Tony Crossland on the Oppressive British Class System

March 29, 2018

I found this devastatingly perceptive criticism of the British class system by Tony Crossland in 100 years of Fabian Socialism 1884-1984, edited by Deirdre Terrins and Philip Whitehead (London: Fabian Society 1984).

Class feeling, and general social malaise, still persist in England to a deplorable degree. The feeling among workers of an external and irreconcilable conflict between wages and profits, capital and labour: their feeling too of non-participation in the control of the firm for which they work, and so of non-responsibility for its well-being: the acute sense of class that goes with different accents: the knowledge that differentials in education mean differentials in opportunity – these are all signs that Britain still is, and feels itself to be, a class society.

The purpose of socialism is quite simply to eradicate this sense of class, and to create in its place a sense of common interest and equal status.

From ‘The Transition from Capitalism’, in New Fabian Essays, 1952.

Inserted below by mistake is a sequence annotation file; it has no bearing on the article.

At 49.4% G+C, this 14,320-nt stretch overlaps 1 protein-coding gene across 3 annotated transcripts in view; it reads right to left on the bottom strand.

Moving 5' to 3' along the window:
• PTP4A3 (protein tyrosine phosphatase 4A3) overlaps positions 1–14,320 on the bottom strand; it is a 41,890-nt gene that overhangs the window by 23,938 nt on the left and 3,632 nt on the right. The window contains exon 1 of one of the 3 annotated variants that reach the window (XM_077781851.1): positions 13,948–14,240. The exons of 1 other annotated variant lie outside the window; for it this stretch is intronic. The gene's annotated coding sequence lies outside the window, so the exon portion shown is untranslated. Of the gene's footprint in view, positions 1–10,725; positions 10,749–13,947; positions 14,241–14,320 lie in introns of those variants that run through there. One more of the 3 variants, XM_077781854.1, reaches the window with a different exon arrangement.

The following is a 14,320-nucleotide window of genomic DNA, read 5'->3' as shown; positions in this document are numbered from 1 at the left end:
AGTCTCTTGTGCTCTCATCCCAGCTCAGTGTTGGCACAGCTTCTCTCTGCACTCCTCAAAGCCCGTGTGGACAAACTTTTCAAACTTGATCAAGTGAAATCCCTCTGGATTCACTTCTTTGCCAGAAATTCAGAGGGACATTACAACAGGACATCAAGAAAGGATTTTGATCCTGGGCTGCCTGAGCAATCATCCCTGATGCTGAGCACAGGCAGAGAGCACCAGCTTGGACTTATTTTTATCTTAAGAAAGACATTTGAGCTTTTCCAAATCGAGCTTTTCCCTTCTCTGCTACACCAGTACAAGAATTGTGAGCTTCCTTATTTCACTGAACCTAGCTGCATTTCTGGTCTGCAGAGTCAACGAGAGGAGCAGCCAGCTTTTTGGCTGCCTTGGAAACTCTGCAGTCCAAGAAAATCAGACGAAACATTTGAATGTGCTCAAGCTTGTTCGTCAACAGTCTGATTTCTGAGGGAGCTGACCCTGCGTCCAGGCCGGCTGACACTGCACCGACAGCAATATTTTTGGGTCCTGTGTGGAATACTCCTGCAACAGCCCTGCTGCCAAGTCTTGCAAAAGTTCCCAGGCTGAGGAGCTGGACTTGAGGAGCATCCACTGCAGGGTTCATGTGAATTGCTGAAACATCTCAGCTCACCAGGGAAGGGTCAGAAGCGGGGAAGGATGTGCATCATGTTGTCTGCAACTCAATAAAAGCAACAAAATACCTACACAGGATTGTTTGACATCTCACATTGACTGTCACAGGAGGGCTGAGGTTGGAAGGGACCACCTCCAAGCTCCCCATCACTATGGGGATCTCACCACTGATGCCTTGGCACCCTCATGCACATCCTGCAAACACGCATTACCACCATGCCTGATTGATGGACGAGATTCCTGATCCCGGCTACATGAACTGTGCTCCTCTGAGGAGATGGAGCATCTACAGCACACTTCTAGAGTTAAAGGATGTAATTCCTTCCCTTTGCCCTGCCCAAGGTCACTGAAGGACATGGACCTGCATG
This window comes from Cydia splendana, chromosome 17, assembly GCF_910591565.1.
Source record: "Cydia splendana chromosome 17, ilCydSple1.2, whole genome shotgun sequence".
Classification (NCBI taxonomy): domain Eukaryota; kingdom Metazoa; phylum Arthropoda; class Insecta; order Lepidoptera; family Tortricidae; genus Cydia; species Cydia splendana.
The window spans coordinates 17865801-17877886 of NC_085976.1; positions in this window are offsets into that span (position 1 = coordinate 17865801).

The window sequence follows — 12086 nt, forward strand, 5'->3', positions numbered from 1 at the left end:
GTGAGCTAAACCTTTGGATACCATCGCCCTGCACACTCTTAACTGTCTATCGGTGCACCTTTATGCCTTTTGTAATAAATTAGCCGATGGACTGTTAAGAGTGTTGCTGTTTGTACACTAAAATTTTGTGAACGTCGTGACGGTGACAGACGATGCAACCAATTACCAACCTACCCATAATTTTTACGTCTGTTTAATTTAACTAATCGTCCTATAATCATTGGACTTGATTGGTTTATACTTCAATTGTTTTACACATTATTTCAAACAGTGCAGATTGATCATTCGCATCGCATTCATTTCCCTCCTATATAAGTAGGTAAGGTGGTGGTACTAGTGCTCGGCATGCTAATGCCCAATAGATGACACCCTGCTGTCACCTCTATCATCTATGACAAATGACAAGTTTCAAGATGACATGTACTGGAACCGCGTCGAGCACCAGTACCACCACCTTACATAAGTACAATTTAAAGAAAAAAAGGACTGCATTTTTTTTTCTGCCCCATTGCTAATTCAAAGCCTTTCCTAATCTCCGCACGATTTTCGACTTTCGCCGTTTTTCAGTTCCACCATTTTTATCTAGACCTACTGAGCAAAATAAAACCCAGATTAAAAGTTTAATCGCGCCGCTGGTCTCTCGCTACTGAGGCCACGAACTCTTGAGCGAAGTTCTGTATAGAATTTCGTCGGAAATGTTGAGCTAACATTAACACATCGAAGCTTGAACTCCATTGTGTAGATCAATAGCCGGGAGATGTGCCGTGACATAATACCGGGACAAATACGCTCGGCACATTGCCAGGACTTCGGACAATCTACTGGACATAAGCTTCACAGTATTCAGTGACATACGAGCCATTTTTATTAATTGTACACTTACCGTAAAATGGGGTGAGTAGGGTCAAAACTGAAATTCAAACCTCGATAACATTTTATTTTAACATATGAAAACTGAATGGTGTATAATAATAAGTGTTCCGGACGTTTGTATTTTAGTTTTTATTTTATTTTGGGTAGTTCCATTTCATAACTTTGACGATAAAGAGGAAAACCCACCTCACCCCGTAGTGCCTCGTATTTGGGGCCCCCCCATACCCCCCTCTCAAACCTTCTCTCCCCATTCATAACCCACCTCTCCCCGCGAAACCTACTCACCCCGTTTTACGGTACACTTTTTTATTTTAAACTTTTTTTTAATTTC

The situation is arguably worse now than it was when he wrote in 1952. Despite successive governments’ push to get more young people into university, the result has not been greater social mobility for graduates, but the reverse. Young people with degrees are instead forced downward to take unskilled work, which in turn puts more pressure on less educated, unskilled workers, who really need these jobs.

Social mobility died under New Labour, and it has most definitely not revived under David Cameron and Tweezer. Rather the reverse. The gap between rich and poor is now greater than it has been in over a hundred years. And working people are most definitely denied any say in how their firms are run, through the decimation of the unions and the imposition of exploitative contracts, and the repeal of legislation protecting workers’ rights.

As for the class basis of the British parliament, which legislates in favour of the upper and upper middle classes, you only have to look at the stats which show that something like 77 per cent of MPs have at least one or more directorships. Dave Cameron’s administration was a cabinet of toffs. So is Theresa May’s, even though she opened one session with the statement that none of those present were members of ‘the elite’.

And so is the Tories’ current darling, young master Jacob Rees-Mogg, a very patrician aristo, who has voted consistently to take money away from the welfare state and the poor and disabled, while voting in tax cuts and subsidies for the rich like himself.

It’s time to stop this, vote out the Tories and the Blairites, and vote in Corbyn and a government which will actually do something for working people.